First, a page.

-Give students a handout with as many parts as you have sections. For each part, ask students to interact with the notes from that section in some way (create causes and effects, place a sequence of events in order, create a storyboard, etc.). Also, be sure to have students summarize each section and ask a question about it. Often students tell me they don’t have a question–they understand everything. I tell them that’s a sign that they’re not really thinking about the material. There should always be questions if they are doing their job. These questions are fantastic starting points for future research.
-Have one section per station. I keep station time for this to between 15 and 20 minutes, and I use the timer on Classroomscreen to time them. When it goes off, they rotate to the next station.
-Break up your lecture into alternate activities. Examples are task cards, QR Code Scavenger Hunts, HyperDocs, card sorts, short films, games, primary source analysis, mini gallery walks, short textbook readings, etc.
-These stations generally take longer but they engage the students in actively accumulating information.
-Have a reflection sheet on which they can summarize and ask a question, as well.
Here is how I grade the completed reflection sheet:
-Students can get up to 5 points for each station. I add them up and use an Easy Grader to assign a score out of 100.
So here is how this spin on the lecture speaks to Gen Z:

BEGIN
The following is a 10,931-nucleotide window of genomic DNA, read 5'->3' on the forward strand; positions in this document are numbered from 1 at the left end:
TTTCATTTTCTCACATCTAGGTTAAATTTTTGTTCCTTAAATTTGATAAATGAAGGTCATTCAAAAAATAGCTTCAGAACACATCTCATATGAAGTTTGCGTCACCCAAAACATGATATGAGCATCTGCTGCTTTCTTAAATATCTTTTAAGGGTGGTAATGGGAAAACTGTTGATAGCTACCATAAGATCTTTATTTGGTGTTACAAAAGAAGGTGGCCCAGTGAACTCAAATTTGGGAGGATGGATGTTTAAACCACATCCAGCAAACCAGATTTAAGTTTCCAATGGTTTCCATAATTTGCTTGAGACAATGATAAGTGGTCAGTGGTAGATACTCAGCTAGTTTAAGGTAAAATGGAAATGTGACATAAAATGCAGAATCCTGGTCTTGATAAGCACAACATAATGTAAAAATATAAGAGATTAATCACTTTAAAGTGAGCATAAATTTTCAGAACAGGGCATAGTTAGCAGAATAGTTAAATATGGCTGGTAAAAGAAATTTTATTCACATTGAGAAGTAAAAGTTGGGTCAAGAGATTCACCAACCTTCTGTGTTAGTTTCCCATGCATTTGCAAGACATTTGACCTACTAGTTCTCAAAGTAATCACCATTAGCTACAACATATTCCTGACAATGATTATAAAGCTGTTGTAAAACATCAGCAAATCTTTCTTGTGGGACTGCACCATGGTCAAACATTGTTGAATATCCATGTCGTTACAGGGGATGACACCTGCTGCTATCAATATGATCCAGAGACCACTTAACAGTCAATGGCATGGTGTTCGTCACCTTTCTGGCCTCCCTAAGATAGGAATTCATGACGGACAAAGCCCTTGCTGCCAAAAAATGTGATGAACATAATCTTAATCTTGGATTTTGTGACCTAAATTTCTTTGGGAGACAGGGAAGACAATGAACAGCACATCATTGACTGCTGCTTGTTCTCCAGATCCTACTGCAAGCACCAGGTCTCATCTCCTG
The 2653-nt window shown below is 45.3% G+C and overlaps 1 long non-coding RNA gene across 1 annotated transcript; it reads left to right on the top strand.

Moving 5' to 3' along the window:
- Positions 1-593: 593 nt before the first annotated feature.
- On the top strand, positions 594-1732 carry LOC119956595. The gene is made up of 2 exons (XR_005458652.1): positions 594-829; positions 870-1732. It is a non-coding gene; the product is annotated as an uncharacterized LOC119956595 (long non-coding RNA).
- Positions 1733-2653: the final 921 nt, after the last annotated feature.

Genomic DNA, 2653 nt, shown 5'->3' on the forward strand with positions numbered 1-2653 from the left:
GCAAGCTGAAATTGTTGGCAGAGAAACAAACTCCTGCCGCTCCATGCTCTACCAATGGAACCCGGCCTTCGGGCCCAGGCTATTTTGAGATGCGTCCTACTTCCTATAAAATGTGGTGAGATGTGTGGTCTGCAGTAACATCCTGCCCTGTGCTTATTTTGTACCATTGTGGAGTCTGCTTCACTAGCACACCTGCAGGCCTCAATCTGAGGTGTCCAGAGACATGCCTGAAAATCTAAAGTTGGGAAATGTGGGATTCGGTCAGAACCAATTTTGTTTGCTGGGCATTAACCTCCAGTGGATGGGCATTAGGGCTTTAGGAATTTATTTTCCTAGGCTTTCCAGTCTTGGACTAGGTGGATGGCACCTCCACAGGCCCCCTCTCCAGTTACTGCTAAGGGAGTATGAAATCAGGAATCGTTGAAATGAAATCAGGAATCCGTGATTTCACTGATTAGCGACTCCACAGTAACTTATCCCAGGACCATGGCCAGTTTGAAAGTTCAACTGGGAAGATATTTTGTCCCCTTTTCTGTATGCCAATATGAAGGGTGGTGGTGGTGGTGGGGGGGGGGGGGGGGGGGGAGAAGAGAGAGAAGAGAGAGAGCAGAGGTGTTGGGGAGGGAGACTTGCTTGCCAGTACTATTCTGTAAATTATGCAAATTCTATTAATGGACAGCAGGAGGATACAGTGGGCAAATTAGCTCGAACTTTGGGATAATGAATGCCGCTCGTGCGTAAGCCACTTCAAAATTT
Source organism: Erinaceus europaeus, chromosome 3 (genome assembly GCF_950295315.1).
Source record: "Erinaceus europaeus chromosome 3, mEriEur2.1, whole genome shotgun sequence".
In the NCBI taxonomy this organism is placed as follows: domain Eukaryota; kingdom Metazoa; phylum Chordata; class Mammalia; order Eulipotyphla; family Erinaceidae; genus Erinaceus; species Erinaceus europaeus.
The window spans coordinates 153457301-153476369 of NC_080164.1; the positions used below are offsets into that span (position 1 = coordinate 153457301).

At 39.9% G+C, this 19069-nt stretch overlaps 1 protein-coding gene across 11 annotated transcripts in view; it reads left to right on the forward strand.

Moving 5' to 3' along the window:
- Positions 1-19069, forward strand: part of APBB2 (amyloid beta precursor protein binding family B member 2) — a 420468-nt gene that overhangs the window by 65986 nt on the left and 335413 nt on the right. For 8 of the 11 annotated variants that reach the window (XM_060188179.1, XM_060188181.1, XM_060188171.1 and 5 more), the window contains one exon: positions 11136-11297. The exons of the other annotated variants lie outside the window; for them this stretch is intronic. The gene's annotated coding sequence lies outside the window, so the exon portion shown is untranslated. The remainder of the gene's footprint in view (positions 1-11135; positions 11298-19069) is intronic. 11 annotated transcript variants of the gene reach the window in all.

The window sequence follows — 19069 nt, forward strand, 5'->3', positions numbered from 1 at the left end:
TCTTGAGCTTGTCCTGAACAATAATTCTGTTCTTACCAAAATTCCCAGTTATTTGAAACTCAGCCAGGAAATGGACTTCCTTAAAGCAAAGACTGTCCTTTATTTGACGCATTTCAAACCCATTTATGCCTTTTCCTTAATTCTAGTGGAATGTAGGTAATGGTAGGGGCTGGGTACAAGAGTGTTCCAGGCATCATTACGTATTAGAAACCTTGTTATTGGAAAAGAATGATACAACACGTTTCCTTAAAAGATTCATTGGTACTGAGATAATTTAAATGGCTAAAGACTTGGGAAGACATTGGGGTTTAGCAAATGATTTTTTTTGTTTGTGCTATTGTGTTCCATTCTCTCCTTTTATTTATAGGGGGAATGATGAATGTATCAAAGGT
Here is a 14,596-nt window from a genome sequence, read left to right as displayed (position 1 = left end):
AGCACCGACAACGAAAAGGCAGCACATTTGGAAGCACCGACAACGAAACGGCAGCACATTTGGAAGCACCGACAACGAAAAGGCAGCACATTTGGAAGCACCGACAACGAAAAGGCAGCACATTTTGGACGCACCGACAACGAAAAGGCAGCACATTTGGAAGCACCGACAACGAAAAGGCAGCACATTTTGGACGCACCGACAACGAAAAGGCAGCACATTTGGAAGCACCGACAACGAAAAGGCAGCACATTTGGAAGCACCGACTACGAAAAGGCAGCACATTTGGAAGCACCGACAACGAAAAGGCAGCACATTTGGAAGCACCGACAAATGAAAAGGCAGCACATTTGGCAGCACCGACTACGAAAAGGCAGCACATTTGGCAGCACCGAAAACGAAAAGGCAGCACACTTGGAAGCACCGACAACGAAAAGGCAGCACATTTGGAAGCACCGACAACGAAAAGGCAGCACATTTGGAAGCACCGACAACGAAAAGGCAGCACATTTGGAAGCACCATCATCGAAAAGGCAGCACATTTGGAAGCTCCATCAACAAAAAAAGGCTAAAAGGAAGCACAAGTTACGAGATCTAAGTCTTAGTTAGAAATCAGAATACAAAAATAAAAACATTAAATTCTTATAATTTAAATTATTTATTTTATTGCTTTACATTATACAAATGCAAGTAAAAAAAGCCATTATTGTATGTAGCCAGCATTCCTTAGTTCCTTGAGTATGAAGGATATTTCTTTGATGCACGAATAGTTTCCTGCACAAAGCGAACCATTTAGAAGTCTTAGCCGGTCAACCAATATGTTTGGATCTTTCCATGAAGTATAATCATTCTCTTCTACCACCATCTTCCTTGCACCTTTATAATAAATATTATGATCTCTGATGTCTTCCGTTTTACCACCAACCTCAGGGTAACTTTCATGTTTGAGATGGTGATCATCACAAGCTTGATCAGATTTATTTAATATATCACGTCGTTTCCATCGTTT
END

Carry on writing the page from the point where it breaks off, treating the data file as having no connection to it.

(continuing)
1. They have smaller attention spans than previous generations. The stations are broken into bits. Students are only asked to grab a bite of information at a time. They are required to take time to savor that bite with the reflection sheet. Then they move on to something else.
2. There’s a lot of “noise” in their lives. They don’t always listen unless we are addressing them directly (one-on-one). Since the teacher is freed up to move around the stations and check progress, there is ample time to speak with individuals, correct misconceptions, and expound on areas of personal interest.
3. They are more interested in what “real people” are doing (on social media platforms like YouTube) than in popular television shows or movies. I equate the teacher lecturing to TV–impersonal, and yet a shared experience. Moving through the stations in small groups enables students to discuss with their peers and speak with their teacher in a more personalized, impromptu setting.